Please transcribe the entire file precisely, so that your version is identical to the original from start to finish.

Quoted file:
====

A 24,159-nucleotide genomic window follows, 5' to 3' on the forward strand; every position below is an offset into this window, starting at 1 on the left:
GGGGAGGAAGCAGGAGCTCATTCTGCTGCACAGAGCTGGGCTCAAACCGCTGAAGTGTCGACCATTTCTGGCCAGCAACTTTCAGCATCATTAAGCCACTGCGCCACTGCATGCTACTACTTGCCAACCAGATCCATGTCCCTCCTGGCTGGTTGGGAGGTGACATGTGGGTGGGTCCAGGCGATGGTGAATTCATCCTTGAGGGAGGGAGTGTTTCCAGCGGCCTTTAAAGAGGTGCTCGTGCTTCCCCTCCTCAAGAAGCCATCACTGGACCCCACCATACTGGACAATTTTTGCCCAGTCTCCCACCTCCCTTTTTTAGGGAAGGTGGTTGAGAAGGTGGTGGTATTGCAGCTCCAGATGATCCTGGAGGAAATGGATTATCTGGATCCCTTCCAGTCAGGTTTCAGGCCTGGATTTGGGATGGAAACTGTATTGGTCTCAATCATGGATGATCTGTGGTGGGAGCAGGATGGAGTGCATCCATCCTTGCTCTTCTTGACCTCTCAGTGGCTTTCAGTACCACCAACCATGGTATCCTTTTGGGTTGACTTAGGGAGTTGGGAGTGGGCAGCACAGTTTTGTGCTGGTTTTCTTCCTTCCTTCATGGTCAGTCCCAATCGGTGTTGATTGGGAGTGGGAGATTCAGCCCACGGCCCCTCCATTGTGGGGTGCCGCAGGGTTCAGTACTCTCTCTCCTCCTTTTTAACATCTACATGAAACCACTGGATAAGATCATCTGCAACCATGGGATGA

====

A 24,159-nucleotide genomic window follows, 5' to 3' on the forward strand; every position below is an offset into this window, starting at 1 on the left:
GGGGAGGAAGCAGGAGCTCATTCTGCTGCACAGAGCTGGGCTCAAACCGCTGAAGTGTCGACCATTTCTGGCCAGCAACTTTCAGCATCATTAAGCCACTGCGCCACTGCATGCTACTACTTGCCAACCAGATCCATGTCCCTCCTGGCTGGTTGGGAGGTGACATGTGGGTGGGTCCAGGCGATGGTGAATTCATCCTTGAGGGAGGGAGTGTTTCCAGCGGCCTTTAAAGAGGTGCTCGTGCTTCCCCTCCTCAAGAAGCCATCACTGGACCCCACCATACTGGACAATTTTTGCCCAGTCTCCCACCTCCCTTTTTTAGGGAAGGTGGTTGAGAAGGTGGTGGTATTGCAGCTCCAGATGATCCTGGAGGAAATGGATTATCTGGATCCCTTCCAGTCAGGTTTCAGGCCTGGATTTGGGATGGAAACTGTATTGGTCTCAATCATGGATGATCTGTGGTGGGAGCAGGATGGAGTGCATCCATCCTTGCTCTTCTTGACCTCTCAGTGGCTTTCAGTACCACCAACCATGGTATCCTTTTGGGTTGACTTAGGGAGTTGGGAGTGGGCAGCACAGTTTTGTGCTGGTTTTCTTCCTTCCTTCATGGTCAGTCCCAATCGGTGTTGATTGGGAGTGGGAGATTCAGCCCACGGCCCCTCCATTGTGGGGTGCCGCAGGGTTCAGTACTCTCTCTCCTCCTTTTTAACATCTACATGAAACCACTGGATAAGATCATCTGCAACCATGGGATGA